Dozens charged for role in breaching U.S. Capitol

At least 13 people have been charged in federal court - and 40 others in local court - for their roles in breaching the Capitol, authorities said Friday.

Bay Area attorney David Lim once worked at the Capitol as a staff assistant to a congressman and is a former prosecutor in Alameda and Santa Clara counties as well as a defense lawyer.

"My heart just went out, really, to all the people who work there," Lim said.

Lim said, "You could make an argument that everybody that went in there with the intent to disrupt the counting of electoral ballots is guilty of sedition."

But he said in order to prove a serious crime like sedition, the U.S. attorney will have to show that the person acted with force.

"So I think one of the defenses is going to be, well my guy was the 50th person through the door, the police were standing there, sort of just let them in, he didn't exert any force to get in," Lim said.

But for now, federal prosecutors appear to be relying on more everyday statutes.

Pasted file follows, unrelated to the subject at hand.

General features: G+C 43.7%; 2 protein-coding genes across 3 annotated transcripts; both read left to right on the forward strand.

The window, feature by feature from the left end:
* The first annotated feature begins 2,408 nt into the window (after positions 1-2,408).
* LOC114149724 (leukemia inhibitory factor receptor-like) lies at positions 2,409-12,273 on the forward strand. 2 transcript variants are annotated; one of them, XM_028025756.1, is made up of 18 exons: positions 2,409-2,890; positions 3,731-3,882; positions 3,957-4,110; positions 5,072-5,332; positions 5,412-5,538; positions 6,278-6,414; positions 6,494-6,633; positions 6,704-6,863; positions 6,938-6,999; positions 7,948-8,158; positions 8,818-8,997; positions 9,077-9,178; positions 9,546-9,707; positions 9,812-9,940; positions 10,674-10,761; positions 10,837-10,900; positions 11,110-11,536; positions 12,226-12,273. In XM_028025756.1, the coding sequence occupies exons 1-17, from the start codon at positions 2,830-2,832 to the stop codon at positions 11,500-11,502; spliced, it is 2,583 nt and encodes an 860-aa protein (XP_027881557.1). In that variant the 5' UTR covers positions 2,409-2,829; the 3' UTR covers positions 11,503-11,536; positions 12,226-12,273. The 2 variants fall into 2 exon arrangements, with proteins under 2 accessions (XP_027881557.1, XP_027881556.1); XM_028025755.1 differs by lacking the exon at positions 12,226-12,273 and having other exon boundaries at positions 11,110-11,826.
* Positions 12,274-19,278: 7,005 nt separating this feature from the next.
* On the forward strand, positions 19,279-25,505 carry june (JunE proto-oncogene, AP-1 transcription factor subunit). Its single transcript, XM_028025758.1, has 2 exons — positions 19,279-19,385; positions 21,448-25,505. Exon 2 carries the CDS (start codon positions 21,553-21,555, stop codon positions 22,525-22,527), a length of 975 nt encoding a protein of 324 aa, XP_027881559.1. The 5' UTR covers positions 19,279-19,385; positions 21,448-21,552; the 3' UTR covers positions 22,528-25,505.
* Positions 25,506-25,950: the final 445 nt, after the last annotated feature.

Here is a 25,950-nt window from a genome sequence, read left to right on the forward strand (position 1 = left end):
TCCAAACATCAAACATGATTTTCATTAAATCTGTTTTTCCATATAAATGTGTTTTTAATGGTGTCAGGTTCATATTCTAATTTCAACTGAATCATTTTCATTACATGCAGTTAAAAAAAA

Lonnie Coffman of Alabama was charged after a search of his GMC pickup truck uncovered 11 molotov cocktails consisting of mason jars with melted styrofoam and gasoline, authorities said. The ATF said those items had the effect of napalm.

Richard Barnett, 60, of Arkansas, seen with his boots up on a desk in House Speaker Nancy Pelosi's office, has been charged with entering and remaining on restricted grounds, violent entry and stealing an envelope from her office. Her staff says a laptop is also missing.

The death of Capitol Police officer Brian Sicknick could also lead to criminal charges. He died of injuries after trying to stop the mob.

"If his death is caused or is determined to be a result of some sort of struggle that caused him to go into distress where he later then died, then certainly you're looking at a possible homicide," said Lim, who helped prosecute the Ghost Ship warehouse case in Oakland.              

The FBI released images Friday of other people wanted in connection with the chaos.

In a statement, FBI Director Christopher Wray said, in part, "To be clear, what took place that day was not First Amendment-protected activity, but rather an affront on our democracy."